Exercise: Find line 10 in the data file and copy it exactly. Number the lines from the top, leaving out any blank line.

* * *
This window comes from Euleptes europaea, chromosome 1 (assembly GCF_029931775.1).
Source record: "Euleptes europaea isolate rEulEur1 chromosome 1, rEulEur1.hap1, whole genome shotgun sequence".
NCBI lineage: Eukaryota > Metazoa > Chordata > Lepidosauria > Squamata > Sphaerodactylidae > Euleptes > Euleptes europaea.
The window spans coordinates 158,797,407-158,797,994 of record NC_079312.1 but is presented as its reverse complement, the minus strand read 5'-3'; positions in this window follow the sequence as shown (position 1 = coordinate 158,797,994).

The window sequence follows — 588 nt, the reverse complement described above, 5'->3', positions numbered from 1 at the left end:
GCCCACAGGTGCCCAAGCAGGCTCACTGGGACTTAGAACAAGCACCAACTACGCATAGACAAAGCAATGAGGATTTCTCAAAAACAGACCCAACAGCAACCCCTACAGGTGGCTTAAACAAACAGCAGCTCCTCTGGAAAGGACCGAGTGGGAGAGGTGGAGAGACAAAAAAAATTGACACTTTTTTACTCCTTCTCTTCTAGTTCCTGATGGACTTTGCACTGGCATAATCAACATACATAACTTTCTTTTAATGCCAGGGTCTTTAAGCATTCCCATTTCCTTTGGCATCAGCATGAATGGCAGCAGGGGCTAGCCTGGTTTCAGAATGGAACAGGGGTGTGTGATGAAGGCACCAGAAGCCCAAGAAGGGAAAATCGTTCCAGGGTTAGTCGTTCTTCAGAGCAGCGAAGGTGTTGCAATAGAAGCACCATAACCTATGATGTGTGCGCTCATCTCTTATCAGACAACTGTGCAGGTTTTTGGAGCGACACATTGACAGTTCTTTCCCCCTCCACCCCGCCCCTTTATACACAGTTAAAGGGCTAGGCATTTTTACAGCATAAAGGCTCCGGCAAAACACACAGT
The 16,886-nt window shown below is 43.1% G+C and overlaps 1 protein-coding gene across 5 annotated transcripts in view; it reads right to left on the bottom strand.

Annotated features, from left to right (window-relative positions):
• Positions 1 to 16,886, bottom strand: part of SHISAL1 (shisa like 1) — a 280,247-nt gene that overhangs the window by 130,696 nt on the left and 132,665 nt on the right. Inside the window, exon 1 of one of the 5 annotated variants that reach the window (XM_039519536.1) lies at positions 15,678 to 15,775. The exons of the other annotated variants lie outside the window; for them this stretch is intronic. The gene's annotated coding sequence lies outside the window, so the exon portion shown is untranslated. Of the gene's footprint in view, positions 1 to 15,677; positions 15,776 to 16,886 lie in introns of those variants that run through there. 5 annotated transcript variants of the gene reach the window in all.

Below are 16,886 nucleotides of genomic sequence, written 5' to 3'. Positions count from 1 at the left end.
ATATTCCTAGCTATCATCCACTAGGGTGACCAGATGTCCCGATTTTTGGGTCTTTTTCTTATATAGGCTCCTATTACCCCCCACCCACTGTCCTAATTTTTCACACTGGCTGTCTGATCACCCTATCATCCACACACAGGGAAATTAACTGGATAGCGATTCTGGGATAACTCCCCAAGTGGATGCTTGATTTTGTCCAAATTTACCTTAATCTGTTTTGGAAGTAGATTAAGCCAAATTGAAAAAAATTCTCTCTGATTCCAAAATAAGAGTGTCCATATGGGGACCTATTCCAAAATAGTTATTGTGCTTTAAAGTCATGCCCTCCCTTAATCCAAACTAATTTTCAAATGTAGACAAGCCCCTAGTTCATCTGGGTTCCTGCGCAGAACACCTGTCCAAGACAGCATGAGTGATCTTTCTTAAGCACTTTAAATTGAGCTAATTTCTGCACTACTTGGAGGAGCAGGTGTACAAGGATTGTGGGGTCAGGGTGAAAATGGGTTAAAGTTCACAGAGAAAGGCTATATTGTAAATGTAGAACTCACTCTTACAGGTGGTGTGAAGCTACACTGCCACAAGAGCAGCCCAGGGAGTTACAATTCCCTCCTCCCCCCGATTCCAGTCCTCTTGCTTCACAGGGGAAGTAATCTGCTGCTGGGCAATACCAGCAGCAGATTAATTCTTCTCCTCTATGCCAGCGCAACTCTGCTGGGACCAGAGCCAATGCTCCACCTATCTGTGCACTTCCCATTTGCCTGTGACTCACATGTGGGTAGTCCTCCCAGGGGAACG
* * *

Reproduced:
Below are 16,886 nucleotides of genomic sequence, written 5' to 3'. Positions count from 1 at the left end.